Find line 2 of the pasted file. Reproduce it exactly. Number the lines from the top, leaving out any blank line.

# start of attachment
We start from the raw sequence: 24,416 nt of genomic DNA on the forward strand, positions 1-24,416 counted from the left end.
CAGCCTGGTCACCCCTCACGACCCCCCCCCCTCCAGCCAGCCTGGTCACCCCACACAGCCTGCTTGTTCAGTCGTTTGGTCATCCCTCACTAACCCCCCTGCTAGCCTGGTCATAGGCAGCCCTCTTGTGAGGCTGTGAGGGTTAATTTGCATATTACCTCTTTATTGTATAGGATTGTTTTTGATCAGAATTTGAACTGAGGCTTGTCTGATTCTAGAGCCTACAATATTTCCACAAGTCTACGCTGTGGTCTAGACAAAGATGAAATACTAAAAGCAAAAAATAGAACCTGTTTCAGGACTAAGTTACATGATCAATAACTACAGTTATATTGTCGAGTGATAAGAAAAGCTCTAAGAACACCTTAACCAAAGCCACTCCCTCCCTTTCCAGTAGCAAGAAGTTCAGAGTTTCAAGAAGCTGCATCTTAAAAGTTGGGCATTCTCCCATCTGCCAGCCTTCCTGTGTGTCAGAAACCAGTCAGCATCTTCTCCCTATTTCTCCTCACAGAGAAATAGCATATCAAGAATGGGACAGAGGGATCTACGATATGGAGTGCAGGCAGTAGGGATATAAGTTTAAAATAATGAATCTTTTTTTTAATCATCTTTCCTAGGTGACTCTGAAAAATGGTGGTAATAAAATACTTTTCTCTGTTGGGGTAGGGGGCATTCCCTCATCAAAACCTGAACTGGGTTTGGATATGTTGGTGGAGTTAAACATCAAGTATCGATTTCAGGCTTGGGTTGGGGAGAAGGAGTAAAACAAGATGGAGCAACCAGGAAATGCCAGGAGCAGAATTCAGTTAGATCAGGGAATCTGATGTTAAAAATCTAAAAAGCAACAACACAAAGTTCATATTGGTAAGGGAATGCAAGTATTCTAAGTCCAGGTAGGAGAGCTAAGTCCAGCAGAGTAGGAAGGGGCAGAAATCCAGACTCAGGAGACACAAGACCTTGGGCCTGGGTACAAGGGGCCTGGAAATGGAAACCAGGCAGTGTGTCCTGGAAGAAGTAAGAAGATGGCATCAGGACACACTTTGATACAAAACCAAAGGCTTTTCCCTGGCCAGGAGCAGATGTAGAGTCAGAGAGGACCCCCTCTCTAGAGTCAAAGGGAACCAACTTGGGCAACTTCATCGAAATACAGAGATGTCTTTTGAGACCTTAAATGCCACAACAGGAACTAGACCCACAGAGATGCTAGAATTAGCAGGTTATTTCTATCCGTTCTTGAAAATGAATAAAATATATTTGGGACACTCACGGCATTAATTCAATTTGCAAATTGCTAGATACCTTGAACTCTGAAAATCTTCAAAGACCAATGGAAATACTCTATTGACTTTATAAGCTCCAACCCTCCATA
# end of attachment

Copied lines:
CAGCCTGGTCACCCCTCACGACCCCCCCCCCTCCAGCCAGCCTGGTCACCCCACACAGCCTGCTTGTTCAGTCGTTTGGTCATCCCTCACTAACCCCCCTGCTAGCCTGGTCATAGGCAGCCCTCTTGTGAGGCTGTGAGGGTTAATTTGCATATTACCTCTTTATTGTATAGGATTGTTTTTGATCAGAATTTGAACTGAGGCTTGTCTGATTCTAGAGCCTACAATATTTCCACAAGTCTACGCTGTGGTCTAGACAAAGATGAAATACTAAAAGCAAAAAATAGAACCTGTTTCAGGACTAAGTTACATGATCAATAACTACAGTTATATTGTCGAGTGATAAGAAAAGCTCTAAGAACACCTTAACCAAAGCCACTCCCTCCCTTTCCAGTAGCAAGAAGTTCAGAGTTTCAAGAAGCTGCATCTTAAAAGTTGGGCATTCTCCCATCTGCCAGCCTTCCTGTGTGTCAGAAACCAGTCAGCATCTTCTCCCTATTTCTCCTCACAGAGAAATAGCATATCAAGAATGGGACAGAGGGATCTACGATATGGAGTGCAGGCAGTAGGGATATAAGTTTAAAATAATGAATCTTTTTTTTAATCATCTTTCCTAGGTGACTCTGAAAAATGGTGGTAATAAAATACTTTTCTCTGTTGGGGTAGGGGGCATTCCCTCATCAAAACCTGAACTGGGTTTGGATATGTTGGTGGAGTTAAACATCAAGTATCGATTTCAGGCTTGGGTTGGGGAGAAGGAGTAAAACAAGATGGAGCAACCAGGAAATGCCAGGAGCAGAATTCAGTTAGATCAGGGAATCTGATGTTAAAAATCTAAAAAGCAACAACACAAAGTTCATATTGGTAAGGGAATGCAAGTATTCTAAGTCCAGGTAGGAGAGCTAAGTCCAGCAGAGTAGGAAGGGGCAGAAATCCAGACTCAGGAGACACAAGACCTTGGGCCTGGGTACAAGGGGCCTGGAAATGGAAACCAGGCAGTGTGTCCTGGAAGAAGTAAGAAGATGGCATCAGGACACACTTTGATACAAAACCAAAGGCTTTTCCCTGGCCAGGAGCAGATGTAGAGTCAGAGAGGACCCCCTCTCTAGAGTCAAAGGGAACCAACTTGGGCAACTTCATCGAAATACAGAGATGTCTTTTGAGACCTTAAATGCCACAACAGGAACTAGACCCACAGAGATGCTAGAATTAGCAGGTTATTTCTATCCGTTCTTGAAAATGAATAAAATATATTTGGGACACTCACGGCATTAATTCAATTTGCAAATTGCTAGATACCTTGAACTCTGAAAATCTTCAAAGACCAATGGAAATACTCTATTGACTTTATAAGCTCCAACCCTCCATA